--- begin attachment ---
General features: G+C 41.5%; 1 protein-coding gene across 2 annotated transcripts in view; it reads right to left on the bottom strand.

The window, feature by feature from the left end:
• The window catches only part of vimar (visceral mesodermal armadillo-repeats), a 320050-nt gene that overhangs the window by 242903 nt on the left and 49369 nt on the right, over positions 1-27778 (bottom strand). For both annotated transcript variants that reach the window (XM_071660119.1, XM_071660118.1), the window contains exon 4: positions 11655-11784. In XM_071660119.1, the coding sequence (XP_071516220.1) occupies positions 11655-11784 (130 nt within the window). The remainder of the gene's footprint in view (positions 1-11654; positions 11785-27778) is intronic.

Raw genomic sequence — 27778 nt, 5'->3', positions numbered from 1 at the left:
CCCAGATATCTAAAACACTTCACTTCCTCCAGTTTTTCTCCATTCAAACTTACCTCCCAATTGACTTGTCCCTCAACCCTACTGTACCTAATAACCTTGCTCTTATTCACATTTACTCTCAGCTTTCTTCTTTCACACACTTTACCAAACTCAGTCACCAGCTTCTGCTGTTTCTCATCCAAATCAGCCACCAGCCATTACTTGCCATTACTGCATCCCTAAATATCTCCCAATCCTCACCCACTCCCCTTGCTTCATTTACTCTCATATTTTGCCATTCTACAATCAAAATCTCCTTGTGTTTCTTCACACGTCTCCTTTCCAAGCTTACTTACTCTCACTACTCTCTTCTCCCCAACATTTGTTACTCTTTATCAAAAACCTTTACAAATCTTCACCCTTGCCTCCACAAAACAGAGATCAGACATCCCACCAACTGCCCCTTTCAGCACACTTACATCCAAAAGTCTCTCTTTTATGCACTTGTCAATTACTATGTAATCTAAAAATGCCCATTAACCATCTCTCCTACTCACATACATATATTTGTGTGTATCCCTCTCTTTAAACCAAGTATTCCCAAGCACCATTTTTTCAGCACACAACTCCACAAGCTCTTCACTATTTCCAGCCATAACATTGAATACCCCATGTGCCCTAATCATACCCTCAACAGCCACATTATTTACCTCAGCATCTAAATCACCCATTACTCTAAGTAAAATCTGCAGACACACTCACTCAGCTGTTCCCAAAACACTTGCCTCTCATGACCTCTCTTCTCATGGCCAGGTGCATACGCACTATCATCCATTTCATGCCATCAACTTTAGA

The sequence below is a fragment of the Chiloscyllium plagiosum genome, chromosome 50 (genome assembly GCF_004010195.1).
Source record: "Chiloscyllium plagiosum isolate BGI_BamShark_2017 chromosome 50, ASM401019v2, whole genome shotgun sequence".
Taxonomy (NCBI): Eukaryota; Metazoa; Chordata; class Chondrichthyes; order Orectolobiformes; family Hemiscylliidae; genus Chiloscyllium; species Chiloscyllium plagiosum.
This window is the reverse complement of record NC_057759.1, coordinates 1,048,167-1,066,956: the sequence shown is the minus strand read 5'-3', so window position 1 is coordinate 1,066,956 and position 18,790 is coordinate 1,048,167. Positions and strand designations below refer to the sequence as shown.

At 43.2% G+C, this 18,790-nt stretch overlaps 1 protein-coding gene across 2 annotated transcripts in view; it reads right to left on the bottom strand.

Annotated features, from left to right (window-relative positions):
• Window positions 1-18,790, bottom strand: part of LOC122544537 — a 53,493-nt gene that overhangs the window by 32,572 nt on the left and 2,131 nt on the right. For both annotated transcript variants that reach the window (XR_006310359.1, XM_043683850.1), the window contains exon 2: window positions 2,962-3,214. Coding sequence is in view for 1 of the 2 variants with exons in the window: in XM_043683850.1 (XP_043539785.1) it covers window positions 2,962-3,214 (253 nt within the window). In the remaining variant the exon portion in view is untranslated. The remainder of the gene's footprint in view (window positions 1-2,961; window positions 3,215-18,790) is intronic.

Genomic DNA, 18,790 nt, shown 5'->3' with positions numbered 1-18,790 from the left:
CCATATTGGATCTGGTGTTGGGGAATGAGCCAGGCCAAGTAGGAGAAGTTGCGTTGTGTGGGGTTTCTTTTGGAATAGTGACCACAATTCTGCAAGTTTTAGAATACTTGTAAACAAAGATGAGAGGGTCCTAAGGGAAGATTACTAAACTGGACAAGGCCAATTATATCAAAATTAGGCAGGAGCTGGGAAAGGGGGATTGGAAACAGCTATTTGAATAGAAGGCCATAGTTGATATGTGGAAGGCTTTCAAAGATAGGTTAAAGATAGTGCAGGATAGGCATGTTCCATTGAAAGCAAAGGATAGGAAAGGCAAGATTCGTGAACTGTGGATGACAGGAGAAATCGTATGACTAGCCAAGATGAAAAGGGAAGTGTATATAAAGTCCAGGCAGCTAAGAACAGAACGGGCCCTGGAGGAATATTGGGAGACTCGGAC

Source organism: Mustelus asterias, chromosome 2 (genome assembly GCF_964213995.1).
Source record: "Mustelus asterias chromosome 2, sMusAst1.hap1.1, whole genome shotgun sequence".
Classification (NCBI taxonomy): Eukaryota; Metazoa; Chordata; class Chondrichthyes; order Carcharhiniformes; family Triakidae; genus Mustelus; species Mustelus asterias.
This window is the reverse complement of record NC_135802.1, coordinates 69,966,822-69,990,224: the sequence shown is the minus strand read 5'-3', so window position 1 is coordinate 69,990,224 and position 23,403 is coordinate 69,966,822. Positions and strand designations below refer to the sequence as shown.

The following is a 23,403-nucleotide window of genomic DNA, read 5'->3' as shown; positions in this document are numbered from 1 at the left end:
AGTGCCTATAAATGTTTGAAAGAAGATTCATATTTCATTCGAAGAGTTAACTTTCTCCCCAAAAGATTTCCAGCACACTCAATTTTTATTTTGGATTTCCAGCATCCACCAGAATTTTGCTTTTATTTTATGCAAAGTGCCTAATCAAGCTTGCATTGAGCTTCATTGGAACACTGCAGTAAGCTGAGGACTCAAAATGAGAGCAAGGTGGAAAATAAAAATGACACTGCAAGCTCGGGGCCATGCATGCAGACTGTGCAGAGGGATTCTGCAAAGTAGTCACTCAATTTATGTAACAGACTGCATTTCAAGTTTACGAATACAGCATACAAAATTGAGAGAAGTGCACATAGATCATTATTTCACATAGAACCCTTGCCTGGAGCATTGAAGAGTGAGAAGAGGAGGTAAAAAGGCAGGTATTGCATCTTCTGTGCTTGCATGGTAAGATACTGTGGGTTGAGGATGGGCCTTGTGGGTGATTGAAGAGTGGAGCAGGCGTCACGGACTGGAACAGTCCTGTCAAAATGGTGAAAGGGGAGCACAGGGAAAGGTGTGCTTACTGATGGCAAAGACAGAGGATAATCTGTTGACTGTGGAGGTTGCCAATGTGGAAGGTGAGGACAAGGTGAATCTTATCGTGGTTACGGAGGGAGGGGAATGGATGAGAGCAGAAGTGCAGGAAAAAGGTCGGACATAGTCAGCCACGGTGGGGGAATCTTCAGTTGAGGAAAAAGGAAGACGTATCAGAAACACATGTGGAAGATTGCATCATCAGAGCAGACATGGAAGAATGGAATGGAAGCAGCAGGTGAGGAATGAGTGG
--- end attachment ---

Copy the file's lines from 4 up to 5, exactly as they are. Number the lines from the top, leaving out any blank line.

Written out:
Raw genomic sequence — 27778 nt, 5'->3', positions numbered from 1 at the left:
CCCAGATATCTAAAACACTTCACTTCCTCCAGTTTTTCTCCATTCAAACTTACCTCCCAATTGACTTGTCCCTCAACCCTACTGTACCTAATAACCTTGCTCTTATTCACATTTACTCTCAGCTTTCTTCTTTCACACACTTTACCAAACTCAGTCACCAGCTTCTGCTGTTTCTCATCCAAATCAGCCACCAGCCATTACTTGCCATTACTGCATCCCTAAATATCTCCCAATCCTCACCCACTCCCCTTGCTTCATTTACTCTCATATTTTGCCATTCTACAATCAAAATCTCCTTGTGTTTCTTCACACGTCTCCTTTCCAAGCTTACTTACTCTCACTACTCTCTTCTCCCCAACATTTGTTACTCTTTATCAAAAACCTTTACAAATCTTCACCCTTGCCTCCACAAAACAGAGATCAGACATCCCACCAACTGCCCCTTTCAGCACACTTACATCCAAAAGTCTCTCTTTTATGCACTTGTCAATTACTATGTAATCTAAAAATGCCCATTAACCATCTCTCCTACTCACATACATATATTTGTGTGTATCCCTCTCTTTAAACCAAGTATTCCCAAGCACCATTTTTTCAGCACACAACTCCACAAGCTCTTCACTATTTCCAGCCATAACATTGAATACCCCATGTGCCCTAATCATACCCTCAACAGCCACATTATTTACCTCAGCATCTAAATCACCCATTACTCTAAGTAAAATCTGCAGACACACTCACTCAGCTGTTCCCAAAACACTTGCCTCTCATGACCTCTCTTCTCATGGCCAGGTGCATACGCACTATCATCCATTTCATGCCATCAACTTTAGA